Hitting the limit
Rory McIlroy's long march across China over the past few weeks might still cost him his first UBS Hong Kong Open crown after the tired superstar reached the halfway stage hanging on to the lead.
The US Open champion, who revealed he had been on a saline drip for three days last month, looked a tad dispirited as he shot a one-under 69 to total seven-under 133 and share the lead with Spain's Alvaro Quiros.
McIlroy was hardly the same ebullient person seen on the opening day when he carded a magnificent 64 in strong swirling winds. He was a shadow of that confident alter ego as he admitted a hectic self-inflicted schedule was taking its toll.
'It is a bit of mental fatigue and a bit of physical fatigue. I don't feel as if I'm completely 100 per cent - and right at the end I had a couple of loose and tired swings,' said McIlroy.
Two bogeys in the last three holes summed up his frustration. From being nine-under, and clear in front, he had to settle for a share of the lead.
Normally he drains four-foot putts in his sleep, but yesterday, right at the end, one got away on the 18th hole and he dropped back into the Quiros' company. The Northern Irishman is well aware of the dangers of more slip-ups over the weekend.
'I will just have to try to limit them as much as possible. I've got to try to get through the weekend as best I can,' said McIlroy with almost an air of desperation.
It sounded as if he was running close to empty. He blamed himself for being in this position, having obliged sponsors and fans across China over the past few weeks with his courteous demeanour which makes him one of the most likeable professionals in the game.
'I don't think the season is too long, I might have made the season too long for myself,' he said. 'We are in a privileged position and we get to choose what tournaments we play in. It's not as if we are obligated to play tournaments.'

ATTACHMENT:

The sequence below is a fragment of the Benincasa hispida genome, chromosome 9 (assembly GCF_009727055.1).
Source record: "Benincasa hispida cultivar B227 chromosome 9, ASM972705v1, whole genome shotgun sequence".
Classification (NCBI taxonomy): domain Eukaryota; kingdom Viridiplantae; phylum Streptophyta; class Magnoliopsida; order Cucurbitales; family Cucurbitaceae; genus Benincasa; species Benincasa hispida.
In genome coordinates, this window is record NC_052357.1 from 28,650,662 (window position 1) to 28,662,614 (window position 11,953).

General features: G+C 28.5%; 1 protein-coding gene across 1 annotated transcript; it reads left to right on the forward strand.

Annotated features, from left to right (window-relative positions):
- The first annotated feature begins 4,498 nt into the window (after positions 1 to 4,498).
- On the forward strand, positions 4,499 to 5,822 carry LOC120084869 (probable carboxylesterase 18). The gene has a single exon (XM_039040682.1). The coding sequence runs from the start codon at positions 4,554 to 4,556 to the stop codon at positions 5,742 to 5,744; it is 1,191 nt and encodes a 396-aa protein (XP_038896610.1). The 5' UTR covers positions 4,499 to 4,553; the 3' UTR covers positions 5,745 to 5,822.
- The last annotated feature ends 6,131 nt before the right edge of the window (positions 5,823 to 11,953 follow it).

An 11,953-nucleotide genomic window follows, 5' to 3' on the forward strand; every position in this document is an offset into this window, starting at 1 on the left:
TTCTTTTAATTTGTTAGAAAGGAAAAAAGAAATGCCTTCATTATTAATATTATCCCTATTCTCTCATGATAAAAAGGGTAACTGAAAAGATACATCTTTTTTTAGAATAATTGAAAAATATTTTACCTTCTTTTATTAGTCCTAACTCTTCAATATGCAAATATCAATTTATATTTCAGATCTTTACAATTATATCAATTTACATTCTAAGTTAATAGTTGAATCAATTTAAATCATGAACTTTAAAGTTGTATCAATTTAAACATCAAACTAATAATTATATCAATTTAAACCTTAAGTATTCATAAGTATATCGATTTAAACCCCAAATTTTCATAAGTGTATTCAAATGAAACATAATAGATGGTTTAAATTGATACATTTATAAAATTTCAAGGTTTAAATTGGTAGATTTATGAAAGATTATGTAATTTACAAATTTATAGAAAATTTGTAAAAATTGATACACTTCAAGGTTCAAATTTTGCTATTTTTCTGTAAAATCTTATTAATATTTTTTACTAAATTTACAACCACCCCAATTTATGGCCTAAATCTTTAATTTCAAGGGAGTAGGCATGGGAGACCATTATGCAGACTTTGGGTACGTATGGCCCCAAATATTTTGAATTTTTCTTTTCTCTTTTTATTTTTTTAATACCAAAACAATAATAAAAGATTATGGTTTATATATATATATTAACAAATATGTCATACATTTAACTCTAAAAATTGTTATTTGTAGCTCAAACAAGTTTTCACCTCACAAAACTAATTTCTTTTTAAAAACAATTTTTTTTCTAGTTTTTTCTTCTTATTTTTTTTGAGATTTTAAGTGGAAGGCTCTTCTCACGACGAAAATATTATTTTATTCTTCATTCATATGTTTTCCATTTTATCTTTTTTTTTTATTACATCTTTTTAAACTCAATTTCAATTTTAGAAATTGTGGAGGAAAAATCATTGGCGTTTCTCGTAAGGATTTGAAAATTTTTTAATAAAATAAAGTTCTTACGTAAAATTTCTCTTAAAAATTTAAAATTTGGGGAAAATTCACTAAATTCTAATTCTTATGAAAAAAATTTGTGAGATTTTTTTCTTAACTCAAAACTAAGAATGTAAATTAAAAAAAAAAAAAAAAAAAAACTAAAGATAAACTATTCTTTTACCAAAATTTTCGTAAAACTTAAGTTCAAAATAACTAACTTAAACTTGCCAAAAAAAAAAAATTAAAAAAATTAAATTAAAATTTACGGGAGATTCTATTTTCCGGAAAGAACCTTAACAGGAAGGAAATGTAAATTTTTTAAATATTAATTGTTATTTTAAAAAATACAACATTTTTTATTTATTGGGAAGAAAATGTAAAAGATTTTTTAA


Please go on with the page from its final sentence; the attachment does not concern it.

Indeed not. It is money which lures the top professionals to Asia, especially China. McIlroy is believed to have made close to US$5 million just in appearance fees in the past five weeks or more. But he was signed on for a song by the Hong Kong Open organisers who locked him in to a US$300,000 two-year contract last year, before he became US Open champion.
His schedule has seen him play at the Lake Malaren Shanghai Masters, an unsanctioned event restricted to only a field of 30 players. He won the event and pocketed the richest winner's purse in golf, US$2 million. Before that, he went on a seven-day, seven-city jaunt across China, jetting around from Shanghai to Macau at the behest of Shui On Land tycoon Vincent Lo.
'I'm not feeling quite myself. I just have to try to get plenty of rest in-between rounds and give it my all on the 18 holes that I do have to play every day. It's a matter of resting. I had two weeks off in the Maldives in-between the HSBC Champions [in Shanghai] and the World Cup [in Hainan] and I got sick. I was on a medical drip for three days.
'But this past 10 weeks or so has been a learning experience, knowing my capabilities and my limitations. I feel like I'm sort of coming to the end of that,' McIlroy said.
Scot Richie Ramsay and Thai Panuphol Pittayarat, are one shot behind on six-under 134, with two-time Hong Kong Open champion Miguel Angel Jimenez of Spain and Kiwi Danny Lee hot on their heels.
'I'm still tied for the lead, I'm in the same position I was last night, but I feel I could have definitely shot a few better. But you know, if that's the worst round of the week, it's not too bad,' added McIlroy as he trudged off. Most probably, straight to bed.